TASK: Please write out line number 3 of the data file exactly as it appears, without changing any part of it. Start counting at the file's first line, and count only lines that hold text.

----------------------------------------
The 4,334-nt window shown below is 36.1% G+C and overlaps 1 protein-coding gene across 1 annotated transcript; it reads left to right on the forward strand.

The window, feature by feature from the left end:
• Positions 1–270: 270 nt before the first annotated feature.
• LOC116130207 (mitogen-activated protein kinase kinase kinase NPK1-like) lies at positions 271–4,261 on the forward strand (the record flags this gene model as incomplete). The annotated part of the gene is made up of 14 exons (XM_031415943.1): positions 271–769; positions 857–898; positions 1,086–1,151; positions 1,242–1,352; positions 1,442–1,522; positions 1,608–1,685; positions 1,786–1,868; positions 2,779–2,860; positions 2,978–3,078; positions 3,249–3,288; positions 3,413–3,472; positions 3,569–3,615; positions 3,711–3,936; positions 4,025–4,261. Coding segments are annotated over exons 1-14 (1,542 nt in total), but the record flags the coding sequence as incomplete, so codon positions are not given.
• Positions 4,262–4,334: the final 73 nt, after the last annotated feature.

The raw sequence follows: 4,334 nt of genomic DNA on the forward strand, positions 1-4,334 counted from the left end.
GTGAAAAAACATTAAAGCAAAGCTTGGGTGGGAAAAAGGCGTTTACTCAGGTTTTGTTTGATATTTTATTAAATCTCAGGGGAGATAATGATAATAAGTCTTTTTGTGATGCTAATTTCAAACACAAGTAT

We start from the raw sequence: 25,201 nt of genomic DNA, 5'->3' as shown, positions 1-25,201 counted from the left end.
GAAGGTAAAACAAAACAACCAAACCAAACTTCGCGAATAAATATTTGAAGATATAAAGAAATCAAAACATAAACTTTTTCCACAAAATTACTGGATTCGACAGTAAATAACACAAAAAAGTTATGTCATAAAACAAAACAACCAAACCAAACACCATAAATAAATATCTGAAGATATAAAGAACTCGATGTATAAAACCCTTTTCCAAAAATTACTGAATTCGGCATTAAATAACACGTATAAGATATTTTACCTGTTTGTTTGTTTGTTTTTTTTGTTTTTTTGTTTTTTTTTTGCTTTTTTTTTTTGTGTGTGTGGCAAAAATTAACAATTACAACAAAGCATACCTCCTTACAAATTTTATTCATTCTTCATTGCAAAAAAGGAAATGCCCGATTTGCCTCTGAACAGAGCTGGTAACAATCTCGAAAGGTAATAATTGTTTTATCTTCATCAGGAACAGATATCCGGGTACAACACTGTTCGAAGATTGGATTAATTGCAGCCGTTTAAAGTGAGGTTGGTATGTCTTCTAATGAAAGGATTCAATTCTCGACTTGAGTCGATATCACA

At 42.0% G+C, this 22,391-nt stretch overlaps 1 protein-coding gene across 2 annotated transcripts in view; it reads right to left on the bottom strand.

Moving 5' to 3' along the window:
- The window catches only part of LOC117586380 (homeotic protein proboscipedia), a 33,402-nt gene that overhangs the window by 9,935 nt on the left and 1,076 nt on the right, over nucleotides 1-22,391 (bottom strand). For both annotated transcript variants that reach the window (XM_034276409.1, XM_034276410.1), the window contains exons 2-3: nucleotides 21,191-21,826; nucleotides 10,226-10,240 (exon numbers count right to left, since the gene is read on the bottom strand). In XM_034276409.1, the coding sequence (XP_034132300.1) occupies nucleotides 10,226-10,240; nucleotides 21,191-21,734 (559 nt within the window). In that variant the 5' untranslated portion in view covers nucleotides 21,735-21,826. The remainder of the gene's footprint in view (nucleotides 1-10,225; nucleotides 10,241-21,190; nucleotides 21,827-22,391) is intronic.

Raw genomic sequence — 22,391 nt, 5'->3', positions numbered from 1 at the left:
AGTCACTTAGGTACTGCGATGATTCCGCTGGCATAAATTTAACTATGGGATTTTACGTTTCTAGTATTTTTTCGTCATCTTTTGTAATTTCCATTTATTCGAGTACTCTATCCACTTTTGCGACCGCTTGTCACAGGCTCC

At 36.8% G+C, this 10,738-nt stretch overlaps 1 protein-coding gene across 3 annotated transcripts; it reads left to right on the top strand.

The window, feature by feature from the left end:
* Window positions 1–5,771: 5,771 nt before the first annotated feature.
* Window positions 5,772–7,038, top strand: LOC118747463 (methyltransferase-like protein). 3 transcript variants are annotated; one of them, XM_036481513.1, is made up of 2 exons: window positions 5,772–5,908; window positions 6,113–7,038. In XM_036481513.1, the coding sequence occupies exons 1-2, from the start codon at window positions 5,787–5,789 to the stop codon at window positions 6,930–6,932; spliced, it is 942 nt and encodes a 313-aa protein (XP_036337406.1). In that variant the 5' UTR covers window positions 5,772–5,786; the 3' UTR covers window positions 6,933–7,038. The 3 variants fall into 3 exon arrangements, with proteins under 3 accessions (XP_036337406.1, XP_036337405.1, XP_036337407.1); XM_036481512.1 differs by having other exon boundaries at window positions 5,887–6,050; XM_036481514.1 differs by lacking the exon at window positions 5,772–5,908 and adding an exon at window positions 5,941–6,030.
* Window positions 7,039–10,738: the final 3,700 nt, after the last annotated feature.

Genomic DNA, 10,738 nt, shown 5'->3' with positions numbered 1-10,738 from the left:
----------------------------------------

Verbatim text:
• Positions 1–270: 270 nt before the first annotated feature.